Originally the personification of the mantra, the goddess Gayathri is considered the Veda Mata, the mother of all Vedas and the consort of the God Brahma and also the personification of the all-pervading Parabrahman, the ultimate unchanging reality that lies behind all phenomena. Gayathri Veda Mata is seen by many Hindus to be not just a Goddess, but a portrayal of Brahman himself, in the feminine form. Essentially, the Goddess is seen to combine all the phenomenal attributes of Brahman, including Past, Present and Future as well as the three realms of existence. Goddess Gayathri is also worshipped as the Hindu Trimurti combined as one. In Hindu mythology, there is only one creation who can withstand the brilliance of Aditya and that is Gayathri. Some also consider her to be the mother of all Gods and the culmination of Lakshmi, Parvati and Sarasvati.
Gayathri Goddess is typically portrayed as seated on a red lotus, signifying wealth. She appears in either of these forms:
- Having five heads with the ten eyes looking in the eight directions plus the earth and sky, and ten arms holding all the weapons of Vishnu, symbolizing all her reincarnations.
- Accompanied by a white swan, holding a book to portray knowledge in one hand and a cure in the other, as the goddess of Education.
According to the Hindu pantheon the ultimate power is the `Brahman’ and Sri Gayathri is the Cosmic form of that power. Still not many Hindus are aware of the importance and beneficial effects of Sri Gayathri Goddess Worship. In the ancient days, the Gayathri mantra, referred to as the `Brahma Gayathri’ was chanted by all people three times daily after the stipulated ablutions called the Sandhya Vandan. In order to do that everyone had to go through certain samskaras prescribed for the purpose.
Gayathri Mantra is sometimes called ‘Maha mantra’ i.e. ‘Great Mantra’ or ‘Great Shlok’. It is the most important and popular ‘mantra’, so much that people have personified it as goddess ‘Gayathri’.
The Gayathri Mantra is a highly revered mantra in Hinduism, second only to the mantra Om. The Gayathri Mantra is chanted as follows.
This Mantra is a formula taken from the Yajurveda, and the verse 3.62.10 of the Rigveda (which is an example of the Gayathri Mantra). Since all the other three Vedas contain much material rearranged from the Rig Veda, the Gayathri mantra is found in all the four Vedas. The deva invoked in this mantra is Savitr. In Atharva Veda, the Gayathri mantra is different from the regular Gayathri mantra.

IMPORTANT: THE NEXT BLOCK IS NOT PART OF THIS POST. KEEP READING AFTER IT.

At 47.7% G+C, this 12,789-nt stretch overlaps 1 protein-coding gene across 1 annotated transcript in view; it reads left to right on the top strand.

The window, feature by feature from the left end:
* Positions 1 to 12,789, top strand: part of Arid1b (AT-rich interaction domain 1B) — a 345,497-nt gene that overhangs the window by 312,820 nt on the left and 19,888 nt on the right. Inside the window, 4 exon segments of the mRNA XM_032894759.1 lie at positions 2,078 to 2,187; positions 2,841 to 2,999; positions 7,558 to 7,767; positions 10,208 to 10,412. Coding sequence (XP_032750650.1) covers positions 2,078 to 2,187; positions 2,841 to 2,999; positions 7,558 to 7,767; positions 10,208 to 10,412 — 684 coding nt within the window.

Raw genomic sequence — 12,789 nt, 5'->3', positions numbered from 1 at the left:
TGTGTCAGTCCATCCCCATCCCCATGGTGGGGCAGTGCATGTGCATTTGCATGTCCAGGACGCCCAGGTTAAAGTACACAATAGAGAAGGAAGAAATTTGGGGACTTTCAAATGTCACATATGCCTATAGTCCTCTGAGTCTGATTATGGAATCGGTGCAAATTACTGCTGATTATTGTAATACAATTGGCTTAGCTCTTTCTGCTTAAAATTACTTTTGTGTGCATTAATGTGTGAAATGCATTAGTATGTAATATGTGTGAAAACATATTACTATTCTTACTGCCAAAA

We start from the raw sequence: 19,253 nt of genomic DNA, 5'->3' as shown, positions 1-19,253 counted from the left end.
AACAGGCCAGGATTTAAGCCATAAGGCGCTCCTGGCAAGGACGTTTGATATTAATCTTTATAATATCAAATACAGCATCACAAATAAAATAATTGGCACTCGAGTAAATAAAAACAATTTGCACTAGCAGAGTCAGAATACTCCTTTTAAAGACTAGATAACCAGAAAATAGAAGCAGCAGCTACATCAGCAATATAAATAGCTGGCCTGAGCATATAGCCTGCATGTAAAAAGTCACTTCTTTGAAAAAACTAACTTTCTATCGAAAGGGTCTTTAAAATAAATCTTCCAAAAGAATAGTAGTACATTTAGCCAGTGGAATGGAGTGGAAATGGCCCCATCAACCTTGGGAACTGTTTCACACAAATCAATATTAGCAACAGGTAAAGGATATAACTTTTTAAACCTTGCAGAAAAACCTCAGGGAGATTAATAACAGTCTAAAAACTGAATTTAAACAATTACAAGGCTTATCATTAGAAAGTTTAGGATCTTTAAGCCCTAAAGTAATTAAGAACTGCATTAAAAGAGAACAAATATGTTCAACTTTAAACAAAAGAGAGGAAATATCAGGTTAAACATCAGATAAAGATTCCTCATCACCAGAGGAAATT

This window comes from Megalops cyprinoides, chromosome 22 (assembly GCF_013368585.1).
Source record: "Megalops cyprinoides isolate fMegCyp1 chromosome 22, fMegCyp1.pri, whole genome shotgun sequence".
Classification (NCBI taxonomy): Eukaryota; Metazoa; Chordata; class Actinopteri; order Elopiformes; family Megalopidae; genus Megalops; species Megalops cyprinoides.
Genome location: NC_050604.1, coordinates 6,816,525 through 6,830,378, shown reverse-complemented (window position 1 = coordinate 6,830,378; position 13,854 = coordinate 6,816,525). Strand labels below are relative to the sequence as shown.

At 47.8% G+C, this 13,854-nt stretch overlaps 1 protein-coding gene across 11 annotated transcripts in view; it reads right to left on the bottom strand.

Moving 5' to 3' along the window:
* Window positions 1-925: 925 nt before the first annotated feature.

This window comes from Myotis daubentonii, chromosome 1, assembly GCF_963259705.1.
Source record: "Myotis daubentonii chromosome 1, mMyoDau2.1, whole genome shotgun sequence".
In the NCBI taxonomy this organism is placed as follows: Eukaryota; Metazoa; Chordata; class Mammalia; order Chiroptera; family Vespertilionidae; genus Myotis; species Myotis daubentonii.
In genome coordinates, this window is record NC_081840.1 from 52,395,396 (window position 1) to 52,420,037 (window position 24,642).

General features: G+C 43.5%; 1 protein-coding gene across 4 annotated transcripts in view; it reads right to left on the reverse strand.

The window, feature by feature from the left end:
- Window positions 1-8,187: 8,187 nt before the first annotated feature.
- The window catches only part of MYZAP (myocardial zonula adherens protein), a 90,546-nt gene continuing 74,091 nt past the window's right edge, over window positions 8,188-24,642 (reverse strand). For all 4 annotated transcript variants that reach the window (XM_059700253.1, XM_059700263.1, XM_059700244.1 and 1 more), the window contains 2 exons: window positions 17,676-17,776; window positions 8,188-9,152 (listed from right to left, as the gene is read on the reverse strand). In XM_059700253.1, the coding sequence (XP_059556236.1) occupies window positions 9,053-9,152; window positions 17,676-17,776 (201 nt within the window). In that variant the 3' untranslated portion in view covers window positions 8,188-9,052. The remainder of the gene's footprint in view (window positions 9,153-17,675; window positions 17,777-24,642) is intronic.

By many Hindus, the Gayathri is seen as a Divine awakening of the mind and soul, and within it a way to reach the most Supreme form of existence, and the way to Union with Brahman. Understanding, and purely loving the essence of the Gayathri Mantra is seen by many to be one, if not the most powerful ways to attain God.
The much-maligned Varnasrama, categorising people into groups, according to the profession pursued by them, degenerated into the worst form of social evil the caste system in the course of the past thousands of years. The degeneration was so deep that certain groups were denied the opportunity of worshipping Sri Gayathri Devi or chanting the Gayathri mantra. It is the primary objective of the Trust, formed to establish the Sri Gayathri Ashram, Inc. A Non-Profit Religious Organization, that has created the awareness among the people about the Gayathri Mantra, the chanting of which cleanses the body and the mind, and the need for Sri Gayathri Goddess Worship.
“Mananena thrayathe anenethi manthraha” (that which protects the person who chants it is the mantra). Each of the alphabets of the Sanskrit language and their combinations are said to be Beejaksharas. Each one is said to have the basic potency of a mantra representing a particular Cosmic Power form. Combinations of such Beejaksharas give rise to the formation of specific Cosmic Forms. They are called Mantras and often they have, in addition to the Beejaksharas certain phrases signifying the prowess of the Devatha. All the deities worshipped by Hindus say Ganesa, Muruga and so on have specific mantras and chanting them leads to propitiation of the respective Devatha. Intensive meditation on the deity while chanting the mantra will lead to the communion of the person with the Devatha. Hinduism is “pantheistic,” that is believing in and worshipping many gods as against the monotheistic nature of religions that believe in one god. Worship of several gods is not, however, incompatible with one’s faith in one Supreme Power. The scriptures say, “sarva deva namaskarah Kesavam prati gachati” (worship of all gods goes towards Kesava, the supreme power), “Ekam sat, viprah bahudha vadanti” (the truth is but one, the learned talk about it in many ways). The essence is that the worship of any god form will ultimately lead to the supreme power.